Nostalgia for PAP’s past glory won’t cure SG’s ills


Recently, PAP has been on a drive to make Singaporeans feel nostalgia for the PAP days.

Starting with LKY’s Battle for Merger book, to inviting Singaporeans to compose the national song and the opening of the SG Heart Map.

Click on LINK.

Singaporeans are invited to share their special places where special memories, big and small, have been made — be it watching the sunset along a bridge or sipping teh tarik in Little India — on the SG Heart Map, a giant collective map of places that define Singapore as home over the years.

Netizens reminisce about the good old days of Singapore. Said one, “I still remember how the Katong Laksa was when I skipped lunch outside of my school just to savour it.”

Another rued, “Those were the good ol’ days of Singapore when Dr Goh Keng Swee was in charge.”

With just a few months until the upcoming elections in Singapore, the political system has never been more in a state of flux across the political spectrum.

The past 5 years of economic distress and suppressed wages and immigration have put pressure on the country’s political dynamics while prompting many Singaporeans to reevaluate their basic values.

The result has been general revulsion at the status quo, prompting a rise in the popularity of opposition political parties.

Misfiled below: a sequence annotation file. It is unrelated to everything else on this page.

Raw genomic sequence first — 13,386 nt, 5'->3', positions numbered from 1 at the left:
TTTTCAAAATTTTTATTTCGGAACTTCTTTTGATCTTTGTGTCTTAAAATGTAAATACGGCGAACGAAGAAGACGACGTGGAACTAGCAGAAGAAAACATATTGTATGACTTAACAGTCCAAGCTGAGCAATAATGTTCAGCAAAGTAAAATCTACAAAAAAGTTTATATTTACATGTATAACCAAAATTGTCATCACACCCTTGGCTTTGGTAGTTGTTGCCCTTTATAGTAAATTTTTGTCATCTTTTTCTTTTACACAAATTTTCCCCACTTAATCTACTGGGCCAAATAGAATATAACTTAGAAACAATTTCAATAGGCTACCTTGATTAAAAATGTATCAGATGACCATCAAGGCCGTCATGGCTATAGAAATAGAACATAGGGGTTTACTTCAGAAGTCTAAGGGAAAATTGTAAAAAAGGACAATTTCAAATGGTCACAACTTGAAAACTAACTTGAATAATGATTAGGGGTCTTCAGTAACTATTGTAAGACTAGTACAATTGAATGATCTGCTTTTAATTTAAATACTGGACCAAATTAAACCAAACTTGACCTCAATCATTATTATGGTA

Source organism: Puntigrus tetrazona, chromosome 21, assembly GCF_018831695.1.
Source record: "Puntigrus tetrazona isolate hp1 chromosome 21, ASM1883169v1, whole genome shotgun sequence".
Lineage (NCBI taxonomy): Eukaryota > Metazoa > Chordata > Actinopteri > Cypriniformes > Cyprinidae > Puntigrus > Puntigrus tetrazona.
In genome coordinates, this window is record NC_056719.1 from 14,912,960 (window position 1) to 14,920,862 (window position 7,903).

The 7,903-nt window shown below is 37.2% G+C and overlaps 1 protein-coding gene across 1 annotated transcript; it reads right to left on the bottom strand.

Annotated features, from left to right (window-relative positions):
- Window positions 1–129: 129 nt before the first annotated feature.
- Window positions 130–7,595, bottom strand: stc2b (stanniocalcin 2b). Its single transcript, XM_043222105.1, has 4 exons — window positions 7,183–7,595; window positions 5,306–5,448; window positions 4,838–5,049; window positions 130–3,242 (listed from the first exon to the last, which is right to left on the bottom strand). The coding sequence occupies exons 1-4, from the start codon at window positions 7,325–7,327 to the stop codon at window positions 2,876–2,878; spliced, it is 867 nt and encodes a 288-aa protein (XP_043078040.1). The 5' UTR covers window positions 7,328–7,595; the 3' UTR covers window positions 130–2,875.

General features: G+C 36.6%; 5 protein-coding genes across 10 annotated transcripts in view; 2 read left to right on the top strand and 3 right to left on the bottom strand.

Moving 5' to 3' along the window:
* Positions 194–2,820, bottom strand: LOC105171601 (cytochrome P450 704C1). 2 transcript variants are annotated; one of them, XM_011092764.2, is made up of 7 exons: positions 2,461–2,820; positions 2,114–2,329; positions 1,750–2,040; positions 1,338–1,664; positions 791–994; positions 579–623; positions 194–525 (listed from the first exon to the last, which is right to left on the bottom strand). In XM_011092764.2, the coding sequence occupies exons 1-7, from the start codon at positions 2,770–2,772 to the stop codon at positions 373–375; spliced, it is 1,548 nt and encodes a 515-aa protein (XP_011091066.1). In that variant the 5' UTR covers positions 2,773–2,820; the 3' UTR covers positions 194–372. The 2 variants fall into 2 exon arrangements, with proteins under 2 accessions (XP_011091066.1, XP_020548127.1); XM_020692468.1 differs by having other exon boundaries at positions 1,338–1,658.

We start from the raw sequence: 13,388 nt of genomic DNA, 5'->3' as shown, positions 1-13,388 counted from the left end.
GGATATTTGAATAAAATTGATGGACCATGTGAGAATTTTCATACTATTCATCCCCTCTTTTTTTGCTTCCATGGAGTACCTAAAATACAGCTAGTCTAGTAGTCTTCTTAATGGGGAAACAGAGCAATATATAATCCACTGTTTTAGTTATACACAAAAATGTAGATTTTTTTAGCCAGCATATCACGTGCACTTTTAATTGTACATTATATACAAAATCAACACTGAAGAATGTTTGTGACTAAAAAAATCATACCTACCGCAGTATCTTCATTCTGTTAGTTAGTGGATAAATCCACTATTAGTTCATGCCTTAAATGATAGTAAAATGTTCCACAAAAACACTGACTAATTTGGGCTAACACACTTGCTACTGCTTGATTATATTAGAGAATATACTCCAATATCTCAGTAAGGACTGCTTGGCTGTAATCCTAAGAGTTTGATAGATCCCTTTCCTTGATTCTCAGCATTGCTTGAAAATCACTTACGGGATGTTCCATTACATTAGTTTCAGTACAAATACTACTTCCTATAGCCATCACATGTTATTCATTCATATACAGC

Nostalgia for the past is rising along with the popularity of pro-PAP movements. Rhetoric reminding Singaporeans of their turbulent years of independence and the communist threats have been resurfacing on television, among politicians, and people more generally.

Yet rhetoric cannot replace today’s economic and political realities. Five years after the GE2011, Singaporeans still feel the heat.

For Singaporeans who may ‘sayang’ and pity PAP and choose to vote for PAP for sentimental nostalgic reasons, PAP may make them feel better, but is likely to do little to improve the lot of the average Singaporean.

Therein lies the danger. Singaporean voters need to become more mature politically, so as to be able to choose new candidates, parties, and party affiliations, with no links to the past.

We need to trust a younger generation of politicians and select credible opposition to push for change and not to reminisce about the good ol’ days.

CJ, on TRE


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